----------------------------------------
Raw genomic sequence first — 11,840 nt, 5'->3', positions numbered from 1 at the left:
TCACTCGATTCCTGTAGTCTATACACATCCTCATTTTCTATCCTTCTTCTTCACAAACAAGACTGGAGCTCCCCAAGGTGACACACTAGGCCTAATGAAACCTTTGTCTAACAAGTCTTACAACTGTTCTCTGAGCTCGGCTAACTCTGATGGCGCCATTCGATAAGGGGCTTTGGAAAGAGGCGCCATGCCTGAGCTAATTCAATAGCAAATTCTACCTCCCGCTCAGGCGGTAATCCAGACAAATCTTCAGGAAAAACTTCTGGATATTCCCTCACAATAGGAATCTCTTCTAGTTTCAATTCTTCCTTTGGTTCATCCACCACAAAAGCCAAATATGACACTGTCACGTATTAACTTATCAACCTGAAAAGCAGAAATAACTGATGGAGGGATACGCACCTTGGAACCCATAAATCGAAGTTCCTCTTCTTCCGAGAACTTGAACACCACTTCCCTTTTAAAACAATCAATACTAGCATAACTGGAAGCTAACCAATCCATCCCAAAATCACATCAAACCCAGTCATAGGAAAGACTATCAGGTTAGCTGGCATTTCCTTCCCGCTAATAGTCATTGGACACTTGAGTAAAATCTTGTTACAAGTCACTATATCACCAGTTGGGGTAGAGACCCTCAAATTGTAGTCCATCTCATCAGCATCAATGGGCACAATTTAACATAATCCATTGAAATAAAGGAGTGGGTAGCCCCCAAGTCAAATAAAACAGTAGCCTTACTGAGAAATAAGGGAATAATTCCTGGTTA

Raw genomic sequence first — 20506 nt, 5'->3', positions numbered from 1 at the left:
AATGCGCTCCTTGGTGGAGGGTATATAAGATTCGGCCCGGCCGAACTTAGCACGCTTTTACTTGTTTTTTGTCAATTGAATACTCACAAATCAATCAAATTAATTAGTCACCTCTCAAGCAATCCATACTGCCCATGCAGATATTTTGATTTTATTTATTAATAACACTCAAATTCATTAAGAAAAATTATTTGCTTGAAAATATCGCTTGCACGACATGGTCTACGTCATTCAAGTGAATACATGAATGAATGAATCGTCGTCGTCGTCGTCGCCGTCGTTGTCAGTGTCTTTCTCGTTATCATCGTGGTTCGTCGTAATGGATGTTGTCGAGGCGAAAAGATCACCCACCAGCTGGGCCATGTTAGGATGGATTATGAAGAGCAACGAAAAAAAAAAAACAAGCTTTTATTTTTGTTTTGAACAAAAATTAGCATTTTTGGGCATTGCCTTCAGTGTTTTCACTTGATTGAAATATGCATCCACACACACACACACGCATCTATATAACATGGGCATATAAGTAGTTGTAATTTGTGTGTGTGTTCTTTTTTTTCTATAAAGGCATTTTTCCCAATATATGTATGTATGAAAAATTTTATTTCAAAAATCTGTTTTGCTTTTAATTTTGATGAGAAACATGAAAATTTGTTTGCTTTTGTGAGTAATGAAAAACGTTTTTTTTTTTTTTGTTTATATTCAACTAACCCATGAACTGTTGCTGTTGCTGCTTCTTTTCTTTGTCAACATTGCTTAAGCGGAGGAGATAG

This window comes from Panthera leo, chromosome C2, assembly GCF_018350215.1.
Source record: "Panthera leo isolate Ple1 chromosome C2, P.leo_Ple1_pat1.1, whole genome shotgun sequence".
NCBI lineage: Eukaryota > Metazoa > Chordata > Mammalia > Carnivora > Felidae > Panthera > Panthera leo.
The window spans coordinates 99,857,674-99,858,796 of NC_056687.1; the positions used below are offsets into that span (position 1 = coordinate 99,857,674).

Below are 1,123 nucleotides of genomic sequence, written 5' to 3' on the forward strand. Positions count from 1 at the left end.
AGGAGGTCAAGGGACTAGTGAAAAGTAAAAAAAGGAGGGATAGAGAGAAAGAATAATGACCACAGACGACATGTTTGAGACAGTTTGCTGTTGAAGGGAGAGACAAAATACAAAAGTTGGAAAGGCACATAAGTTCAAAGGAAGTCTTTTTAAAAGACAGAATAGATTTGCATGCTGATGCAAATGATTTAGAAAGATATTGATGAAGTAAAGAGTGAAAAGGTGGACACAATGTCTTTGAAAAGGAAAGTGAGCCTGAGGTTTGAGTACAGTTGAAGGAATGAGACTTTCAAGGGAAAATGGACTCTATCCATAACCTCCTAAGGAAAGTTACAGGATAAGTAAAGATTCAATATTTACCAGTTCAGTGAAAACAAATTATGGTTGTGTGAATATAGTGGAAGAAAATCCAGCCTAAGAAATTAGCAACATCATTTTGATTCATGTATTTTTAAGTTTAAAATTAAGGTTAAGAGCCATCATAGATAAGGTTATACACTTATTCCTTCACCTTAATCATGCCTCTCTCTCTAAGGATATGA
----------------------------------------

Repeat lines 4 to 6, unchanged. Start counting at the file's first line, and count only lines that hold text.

AATGCGCTCCTTGGTGGAGGGTATATAAGATTCGGCCCGGCCGAACTTAGCACGCTTTTACTTGTTTTTTGTCAATTGAATACTCACAAATCAATCAAATTAATTAGTCACCTCTCAAGCAATCCATACTGCCCATGCAGATATTTTGATTTTATTTATTAATAACACTCAAATTCATTAAGAAAAATTATTTGCTTGAAAATATCGCTTGCACGACATGGTCTACGTCATTCAAGTGAATACATGAATGAATGAATCGTCGTCGTCGTCGTCGCCGTCGTTGTCAGTGTCTTTCTCGTTATCATCGTGGTTCGTCGTAATGGATGTTGTCGAGGCGAAAAGATCACCCACCAGCTGGGCCATGTTAGGATGGATTATGAAGAGCAACGAAAAAAAAAAAACAAGCTTTTATTTTTGTTTTGAACAAAAATTAGCATTTTTGGGCATTGCCTTCAGTGTTTTCACTTGATTGAAATATGCATCCACACACACACACACGCATCTATATAACATGGGCATATAAGTAGTTGTAATTTGTGTGTGTGTTCTTTTTTTTCTATAAAGGCATTTTTCCCAATATATGTATGTATGAAAAATTTTATTTCAAAAATCTGTTTTGCTTTTAATTTTGATGAGAAACATGAAAATTTGTTTGCTTTTGTGAGTAATGAAAAACGTTTTTTTTTTTTTTGTTTATATTCAACTAACCCATGAACTGTTGCTGTTGCTGCTTCTTTTCTTTGTCAACATTGCTTAAGCGGAGGAGATAG

This window comes from Panthera leo, chromosome C2, assembly GCF_018350215.1.
Source record: "Panthera leo isolate Ple1 chromosome C2, P.leo_Ple1_pat1.1, whole genome shotgun sequence".